Life long (short) Friendships

Documentary: My 93-year-old Flatmate

Humanitas age care facility in the Netherlands has achieved an intergenerational connection between students and the elderly by giving students a rent free home in return for 30 hours of service. However the exchange aims to bring joy to the elderly and for the students “to be a good neighbour” (Lewis, 2016). In contract, the students are given complete freedom in choosing how they would like to serve their elderly neighbours but the project has achieved much more, fostering genuine friendships between the two groups.

By using the existing urban space available in the city of Amsterdam, Humanitas has created an innovative solution by provide housing for students and created an opportunity for the aging population to socialise, increasing their happiness. The concept of ‘acting neighbourly’ reflects the integrated nature of the arrangement, putting the desires of the elderly first instead of implementing policies.

“A good neighbour somehow means being part local, part friend, part grandchild, part social worker, part health care provider, and some days teaching an 84 year old woman to play beer pong” (My 93-year-old Flatmate 2016).

The intergenerational link fosters a learning environment for both parties, linking elderly with the hobbies and technologies that the students bring. Technology plays a major role in many of the residents lives such as the specialised tandem bicycle fitted for two.

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Two neighbours enjoy a ride through the park together (2016).

Residents proclaim increasing loneliness as they age and CEO Gea Sijpykes believes the intergration of students “alters the whole tone of the conversation here so that it’s not only about death, sickness and old age but also about youth” (My 93-year-old Flatmate 2016).

This precedent deals with the challenges of mental health faced and facilitated friendships and learning experiences, increasing inclusion and integration within their homes and society. Furthermore it has nurtured a sense of value for life after youth and economic output. As Lee & Moore states the quality of our lives will be determined by the values formed by our children today (2015). The arrangement generates empathy between generations of people who have the ability to change the perception of the old and how we treat age care.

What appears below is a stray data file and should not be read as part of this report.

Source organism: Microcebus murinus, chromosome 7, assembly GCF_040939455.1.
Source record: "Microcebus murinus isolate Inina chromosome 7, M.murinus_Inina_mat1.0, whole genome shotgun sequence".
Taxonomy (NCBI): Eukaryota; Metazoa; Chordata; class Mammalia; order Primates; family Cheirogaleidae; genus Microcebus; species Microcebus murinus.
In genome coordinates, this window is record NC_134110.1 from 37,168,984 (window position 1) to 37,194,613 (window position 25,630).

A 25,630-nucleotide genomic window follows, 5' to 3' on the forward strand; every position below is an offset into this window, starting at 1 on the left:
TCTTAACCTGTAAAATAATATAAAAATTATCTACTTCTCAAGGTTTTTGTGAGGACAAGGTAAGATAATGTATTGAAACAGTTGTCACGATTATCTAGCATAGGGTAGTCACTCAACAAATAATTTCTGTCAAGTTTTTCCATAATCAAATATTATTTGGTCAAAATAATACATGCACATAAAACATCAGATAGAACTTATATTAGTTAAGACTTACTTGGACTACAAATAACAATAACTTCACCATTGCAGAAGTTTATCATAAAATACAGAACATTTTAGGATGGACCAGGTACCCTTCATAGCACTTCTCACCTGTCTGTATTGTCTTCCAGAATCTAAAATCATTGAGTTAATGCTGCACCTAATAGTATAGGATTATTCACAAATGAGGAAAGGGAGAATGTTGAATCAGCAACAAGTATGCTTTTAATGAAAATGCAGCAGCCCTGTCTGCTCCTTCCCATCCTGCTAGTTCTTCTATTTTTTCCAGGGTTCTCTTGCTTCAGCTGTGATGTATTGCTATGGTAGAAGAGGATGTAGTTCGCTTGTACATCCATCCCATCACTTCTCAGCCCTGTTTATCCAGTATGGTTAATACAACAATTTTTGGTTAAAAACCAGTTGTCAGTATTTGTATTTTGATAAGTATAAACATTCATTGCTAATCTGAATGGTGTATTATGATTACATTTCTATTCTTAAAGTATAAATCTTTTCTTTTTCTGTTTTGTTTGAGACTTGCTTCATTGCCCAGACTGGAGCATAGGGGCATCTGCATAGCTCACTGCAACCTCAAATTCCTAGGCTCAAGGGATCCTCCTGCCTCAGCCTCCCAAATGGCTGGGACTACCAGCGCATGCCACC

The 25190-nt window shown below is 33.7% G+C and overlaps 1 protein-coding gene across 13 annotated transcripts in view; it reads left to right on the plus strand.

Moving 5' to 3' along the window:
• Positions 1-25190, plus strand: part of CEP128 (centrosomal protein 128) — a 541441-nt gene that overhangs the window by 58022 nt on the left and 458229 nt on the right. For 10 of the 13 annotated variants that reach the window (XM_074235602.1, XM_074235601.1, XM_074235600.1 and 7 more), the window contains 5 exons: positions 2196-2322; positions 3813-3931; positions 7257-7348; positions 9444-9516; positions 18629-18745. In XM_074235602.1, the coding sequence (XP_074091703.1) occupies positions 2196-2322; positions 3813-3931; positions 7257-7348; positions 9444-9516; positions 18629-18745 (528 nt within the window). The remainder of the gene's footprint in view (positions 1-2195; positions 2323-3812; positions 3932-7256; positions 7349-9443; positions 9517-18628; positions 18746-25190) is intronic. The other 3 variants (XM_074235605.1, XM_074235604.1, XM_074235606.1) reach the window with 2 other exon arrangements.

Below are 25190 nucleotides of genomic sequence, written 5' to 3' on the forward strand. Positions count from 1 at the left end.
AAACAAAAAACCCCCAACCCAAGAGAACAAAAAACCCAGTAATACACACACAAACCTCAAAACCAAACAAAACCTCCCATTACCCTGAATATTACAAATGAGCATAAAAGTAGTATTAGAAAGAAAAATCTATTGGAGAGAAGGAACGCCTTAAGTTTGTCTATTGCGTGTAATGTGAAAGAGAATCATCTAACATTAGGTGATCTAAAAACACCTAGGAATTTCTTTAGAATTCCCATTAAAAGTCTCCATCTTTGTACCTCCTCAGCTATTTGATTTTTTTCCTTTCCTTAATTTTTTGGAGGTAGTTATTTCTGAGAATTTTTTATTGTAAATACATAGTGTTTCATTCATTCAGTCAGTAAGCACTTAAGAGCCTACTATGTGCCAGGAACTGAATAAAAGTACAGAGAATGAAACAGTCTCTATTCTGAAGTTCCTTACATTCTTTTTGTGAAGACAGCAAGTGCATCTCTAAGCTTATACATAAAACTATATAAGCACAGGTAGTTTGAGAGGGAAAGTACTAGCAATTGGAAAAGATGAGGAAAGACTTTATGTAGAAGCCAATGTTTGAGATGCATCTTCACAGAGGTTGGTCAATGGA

However, the producer of the film Aaron Lewis does state the spark difference of “warmth” between the standard wards and dementia wards at Humanitas (2016).

“We didn’t get to talk for very long, Luxios [a demntia resident] has lost the ability to talk much about the here and now” (My 93-year-old Flatmate 2016).

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Luxios alone in his room which is separated from the other residents (2016).

HLee & Moore’s research emphasises the importance of inclusivity to create opportunities and solutions for everyone as equals (2015). Humanitas’ humanistic approach towards the non-dementia residents could be implemented to create social inclusion and increase the wellbeing of people like Luxios.

 

References

Humanitas, 2016, Student Jordi Pronk and 86-year-old Joke Kerdijk spend time together singing, playing music and simply talking, SBS, viewed 4 November 2016, < http://www.sbs.com.au/news/dateline/article/2016/05/03/smile-day-keeps-doctor-away-joy-intergenerational-living?cid=inbody:my-93yearold-flatmate >.

Lee, Y. Moore, P. 2015, Desis Network Aging & Ingenuity Thematic Cluster, 1st edn, DESIS Network, Hong Kong.

Lewis, A. Palmer, M. Lim, B. 2016, ‘My 93-year-old Flatmate, SBS, Australia, viewed 4 November 2016, < http://www.sbs.com.au/news/dateline/story/my-93-year-old-flatmate?cid=inbody:%E2%80%98a-smile-a-day-keeps-the-doctor-away%E2%80%99-the-joy-of-intergenerational-living >.

My 93-year-old Flatmate 2016, motion picture, SBS, Deventer Netherlands.

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Posted in B: Aging Best Practices

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